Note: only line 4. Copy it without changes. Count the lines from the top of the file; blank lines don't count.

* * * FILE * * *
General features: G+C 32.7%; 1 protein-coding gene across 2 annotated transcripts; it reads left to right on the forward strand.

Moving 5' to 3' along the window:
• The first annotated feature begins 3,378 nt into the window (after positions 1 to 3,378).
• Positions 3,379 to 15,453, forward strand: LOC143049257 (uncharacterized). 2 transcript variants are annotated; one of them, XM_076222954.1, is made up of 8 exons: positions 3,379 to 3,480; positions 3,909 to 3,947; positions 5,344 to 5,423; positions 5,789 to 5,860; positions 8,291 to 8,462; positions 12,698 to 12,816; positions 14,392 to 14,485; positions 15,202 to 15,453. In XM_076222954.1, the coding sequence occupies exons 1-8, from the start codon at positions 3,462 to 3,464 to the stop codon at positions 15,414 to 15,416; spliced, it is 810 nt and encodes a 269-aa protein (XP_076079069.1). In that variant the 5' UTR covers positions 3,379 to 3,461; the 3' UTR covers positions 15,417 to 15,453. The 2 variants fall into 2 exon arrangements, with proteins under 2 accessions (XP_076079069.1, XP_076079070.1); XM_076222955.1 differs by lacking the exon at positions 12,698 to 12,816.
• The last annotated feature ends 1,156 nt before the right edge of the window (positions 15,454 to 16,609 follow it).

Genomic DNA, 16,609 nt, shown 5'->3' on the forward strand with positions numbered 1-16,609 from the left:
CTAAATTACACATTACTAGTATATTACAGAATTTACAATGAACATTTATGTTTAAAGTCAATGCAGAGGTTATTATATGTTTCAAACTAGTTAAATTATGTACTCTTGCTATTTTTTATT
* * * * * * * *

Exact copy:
• Positions 3,379 to 15,453, forward strand: LOC143049257 (uncharacterized). 2 transcript variants are annotated; one of them, XM_076222954.1, is made up of 8 exons: positions 3,379 to 3,480; positions 3,909 to 3,947; positions 5,344 to 5,423; positions 5,789 to 5,860; positions 8,291 to 8,462; positions 12,698 to 12,816; positions 14,392 to 14,485; positions 15,202 to 15,453. In XM_076222954.1, the coding sequence occupies exons 1-8, from the start codon at positions 3,462 to 3,464 to the stop codon at positions 15,414 to 15,416; spliced, it is 810 nt and encodes a 269-aa protein (XP_076079069.1). In that variant the 5' UTR covers positions 3,379 to 3,461; the 3' UTR covers positions 15,417 to 15,453. The 2 variants fall into 2 exon arrangements, with proteins under 2 accessions (XP_076079069.1, XP_076079070.1); XM_076222955.1 differs by lacking the exon at positions 12,698 to 12,816.